I Am a Public Servant

It’s good sometimes to pause from our work. Take a breath. Really consider our work.

Truthfully.

Sometimes the truth is that we are thrilled. We are delighted by our work and grateful for the privilege of contributing. We can’t wait to get to work each day. We love the challenges we face, the service we offer, the skills we learn, the way we express ourselves to the world in our work.

When work is good like this, it’s important to pause and notice: What is the alchemy that creates this workplace gold for me? What makes it good? What am I doing that I love? How are others enhancing this experience? What is the value we are bringing together?

But let’s face it. Other times the truth is that work is heavy, overwhelming, and frustrating. Other times we are hurting and discouraged with our work. We can’t wait for work to be over. The challenges are too great. The demands are too much. The last time we learned anything was … a long time ago. Our true self may have little connection with how we spend our time all day every day.

When work is hard like this, it’s also important to pause and notice: What is the chemistry that makes this workplace toxic for me? What makes it bad? What am I doing that I dislike? What are others contributing? What can shift to restore value and meaning?

And sometimes, perhaps most times, our work is somewhere in between these two extremes, with periods of deeply satisfying service using our best skills sandwiched between tedium and pressures. We take the good with the bad.

In all cases, we can benefit from stopping to look at what we are doing, why and how we are doing it, and what the impact is. It’s good to do that on our own, and it’s also helpful to do that in the company of trusted colleagues when possible.

Recently a group of state employees gathered for A Human Workplace Olympia and reflected on their public service through the helpful lens of poetry.

We used a fun and insightful mad-libs poem-building exercise to get to know each other. Next we quietly read and then chose from more than 150 poems that spoke to us about some aspect of our public service. We shared these poems with small groups and used our poem to describe what our public service is like right now.

This time of honesty supported by poetry moved people past the surface and opened up truth telling. It encouraged the weary, connected the lonely, prodded the hesitant, surprised the skeptical, and touched those needing compassion.

And we wrote a poem together.

Each person completed the statement, “My public service is…” These statements were assembled by Denise Matayoshi Mino into this simple free verse poem below during the workshop. (Thank you Denise!) The repetition reflects what they actually shared. Public service is clearly meaningful to this group!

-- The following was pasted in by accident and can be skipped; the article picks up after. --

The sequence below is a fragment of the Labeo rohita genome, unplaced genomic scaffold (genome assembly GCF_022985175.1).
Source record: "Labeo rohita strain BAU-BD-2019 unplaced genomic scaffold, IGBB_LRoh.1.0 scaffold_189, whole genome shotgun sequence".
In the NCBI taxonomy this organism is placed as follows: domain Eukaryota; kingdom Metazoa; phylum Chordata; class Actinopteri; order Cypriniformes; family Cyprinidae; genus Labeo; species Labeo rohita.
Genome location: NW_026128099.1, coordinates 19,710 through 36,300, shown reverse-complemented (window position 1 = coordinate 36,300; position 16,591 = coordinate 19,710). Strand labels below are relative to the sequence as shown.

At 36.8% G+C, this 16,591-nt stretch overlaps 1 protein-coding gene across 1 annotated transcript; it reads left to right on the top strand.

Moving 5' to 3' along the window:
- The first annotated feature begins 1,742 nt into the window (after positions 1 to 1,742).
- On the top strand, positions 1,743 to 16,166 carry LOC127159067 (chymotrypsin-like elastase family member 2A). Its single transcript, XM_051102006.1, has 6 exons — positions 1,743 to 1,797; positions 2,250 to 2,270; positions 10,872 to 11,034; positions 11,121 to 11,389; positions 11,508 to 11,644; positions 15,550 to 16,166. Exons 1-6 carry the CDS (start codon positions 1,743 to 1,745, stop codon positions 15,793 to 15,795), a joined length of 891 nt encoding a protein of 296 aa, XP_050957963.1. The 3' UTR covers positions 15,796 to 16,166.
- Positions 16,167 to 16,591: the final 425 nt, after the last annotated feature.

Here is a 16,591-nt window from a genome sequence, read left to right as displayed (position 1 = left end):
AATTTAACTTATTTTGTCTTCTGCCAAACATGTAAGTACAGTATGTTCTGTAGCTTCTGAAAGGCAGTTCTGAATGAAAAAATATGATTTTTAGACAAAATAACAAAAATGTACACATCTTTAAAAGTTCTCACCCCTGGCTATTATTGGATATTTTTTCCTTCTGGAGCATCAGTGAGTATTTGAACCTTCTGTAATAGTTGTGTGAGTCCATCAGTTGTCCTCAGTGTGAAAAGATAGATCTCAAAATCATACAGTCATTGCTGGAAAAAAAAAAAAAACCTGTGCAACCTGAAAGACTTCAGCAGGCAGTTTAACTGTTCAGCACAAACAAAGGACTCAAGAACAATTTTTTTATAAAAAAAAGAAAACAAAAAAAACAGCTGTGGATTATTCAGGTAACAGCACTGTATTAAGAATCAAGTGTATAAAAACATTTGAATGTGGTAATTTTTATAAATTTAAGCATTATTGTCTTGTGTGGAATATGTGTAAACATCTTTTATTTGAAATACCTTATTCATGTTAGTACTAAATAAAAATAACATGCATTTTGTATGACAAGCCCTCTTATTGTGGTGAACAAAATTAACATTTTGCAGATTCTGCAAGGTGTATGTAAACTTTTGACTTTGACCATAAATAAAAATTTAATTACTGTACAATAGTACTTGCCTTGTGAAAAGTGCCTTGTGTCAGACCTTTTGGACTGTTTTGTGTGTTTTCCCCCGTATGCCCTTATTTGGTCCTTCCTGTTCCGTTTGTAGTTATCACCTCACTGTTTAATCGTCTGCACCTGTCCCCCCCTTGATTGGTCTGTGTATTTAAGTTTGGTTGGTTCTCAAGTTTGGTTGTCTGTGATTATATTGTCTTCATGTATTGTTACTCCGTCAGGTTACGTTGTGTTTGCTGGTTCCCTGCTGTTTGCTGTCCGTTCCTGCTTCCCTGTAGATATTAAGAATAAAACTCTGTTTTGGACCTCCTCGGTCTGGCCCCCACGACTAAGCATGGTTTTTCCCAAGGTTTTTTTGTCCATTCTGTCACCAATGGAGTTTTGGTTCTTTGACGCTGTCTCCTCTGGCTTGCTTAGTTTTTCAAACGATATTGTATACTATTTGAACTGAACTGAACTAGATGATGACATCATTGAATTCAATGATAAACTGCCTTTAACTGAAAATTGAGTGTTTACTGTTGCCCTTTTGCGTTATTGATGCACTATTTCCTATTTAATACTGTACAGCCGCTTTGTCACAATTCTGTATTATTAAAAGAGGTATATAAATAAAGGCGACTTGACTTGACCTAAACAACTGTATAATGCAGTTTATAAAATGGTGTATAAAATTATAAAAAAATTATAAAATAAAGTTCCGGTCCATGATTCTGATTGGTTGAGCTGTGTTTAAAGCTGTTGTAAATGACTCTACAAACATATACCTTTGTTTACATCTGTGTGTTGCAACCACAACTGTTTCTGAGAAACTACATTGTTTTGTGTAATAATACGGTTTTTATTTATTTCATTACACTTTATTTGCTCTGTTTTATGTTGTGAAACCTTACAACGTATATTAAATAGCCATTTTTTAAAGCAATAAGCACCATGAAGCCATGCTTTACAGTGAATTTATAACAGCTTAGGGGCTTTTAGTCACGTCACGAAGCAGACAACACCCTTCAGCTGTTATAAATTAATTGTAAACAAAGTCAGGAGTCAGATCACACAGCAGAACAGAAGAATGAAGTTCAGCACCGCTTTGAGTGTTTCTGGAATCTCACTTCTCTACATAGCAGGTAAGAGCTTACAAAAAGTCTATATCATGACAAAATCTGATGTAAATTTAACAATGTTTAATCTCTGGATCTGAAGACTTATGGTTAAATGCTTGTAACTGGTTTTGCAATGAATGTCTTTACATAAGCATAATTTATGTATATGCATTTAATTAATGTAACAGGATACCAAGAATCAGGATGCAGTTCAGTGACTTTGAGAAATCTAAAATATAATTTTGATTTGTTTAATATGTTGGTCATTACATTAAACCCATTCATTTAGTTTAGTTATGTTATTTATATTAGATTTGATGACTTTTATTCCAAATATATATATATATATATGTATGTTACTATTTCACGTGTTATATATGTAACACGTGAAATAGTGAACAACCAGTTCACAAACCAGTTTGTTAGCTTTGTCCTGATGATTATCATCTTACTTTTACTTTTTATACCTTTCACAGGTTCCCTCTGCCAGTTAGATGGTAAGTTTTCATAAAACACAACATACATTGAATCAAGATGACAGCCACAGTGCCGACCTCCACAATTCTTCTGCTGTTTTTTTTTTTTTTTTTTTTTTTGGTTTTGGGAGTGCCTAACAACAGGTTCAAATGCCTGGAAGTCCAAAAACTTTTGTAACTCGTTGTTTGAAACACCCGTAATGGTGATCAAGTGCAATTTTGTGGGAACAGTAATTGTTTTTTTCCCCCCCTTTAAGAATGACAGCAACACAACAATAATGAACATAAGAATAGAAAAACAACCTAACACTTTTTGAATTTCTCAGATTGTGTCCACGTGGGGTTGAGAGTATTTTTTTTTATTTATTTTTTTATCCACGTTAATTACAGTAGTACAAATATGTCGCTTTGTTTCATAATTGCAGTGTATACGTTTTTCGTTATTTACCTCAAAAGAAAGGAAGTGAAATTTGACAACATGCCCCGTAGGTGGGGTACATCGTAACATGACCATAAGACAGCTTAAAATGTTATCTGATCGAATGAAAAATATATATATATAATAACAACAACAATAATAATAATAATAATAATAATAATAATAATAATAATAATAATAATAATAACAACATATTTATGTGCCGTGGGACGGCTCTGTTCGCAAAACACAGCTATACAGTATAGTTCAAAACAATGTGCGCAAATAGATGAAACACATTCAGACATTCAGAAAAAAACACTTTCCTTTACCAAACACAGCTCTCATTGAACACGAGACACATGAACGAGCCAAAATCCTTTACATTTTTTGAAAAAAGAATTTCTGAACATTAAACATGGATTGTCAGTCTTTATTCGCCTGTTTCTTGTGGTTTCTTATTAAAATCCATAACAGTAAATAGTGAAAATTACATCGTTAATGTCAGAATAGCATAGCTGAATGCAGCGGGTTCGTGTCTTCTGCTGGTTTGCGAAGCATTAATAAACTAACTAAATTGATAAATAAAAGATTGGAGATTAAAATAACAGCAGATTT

This poem has joy and soft edges. And it has sorrow and rough places. That’s honest because sometimes public service is delightful and satisfying. And sometimes it is really, really difficult.

Telling the truth about the positive and the challenging on this day helped these public servants support each other and then return to their jobs serving Washingtonians.

My Public Service

I am a public servant.

My work is meaningful.

It is purposeful, satisfying, and needed.

My work is meaningful.

It is challenging and complex, but cathartic and completely rewarding.   

My work is meaningful.

It is important for the safety of all people in Washington State.

My work serves others, and helps me learn about myself, too.

I am a public servant.

My work is transparent and meaningful.         

Although my work is important,

Although meaningful to the public,

My work can be difficult and unfulfilling.

My work is not validated by management in my office and is largely unrecognized.

My work should be better publicized so the community knows our services are available.

I serve Washingtonians.

My work is for the greater good of Washington State’s public safety.

My work radiates empathy and shows people they matter.

My work helps families save for college.

My work brings ideas into form that support the common good.

My work is vital to the health of babies and young children.

My work creates capacity and opportunities to transform lives through housing.

My work is to be a fair and just leader.

My work assists in liberating the humanity of everyone.

My work is gratifying.                    

Like a Rishi Mushroom growing in the dark with the potential to cure cancer,

My work helps civilization move forward because…

I am a public servant.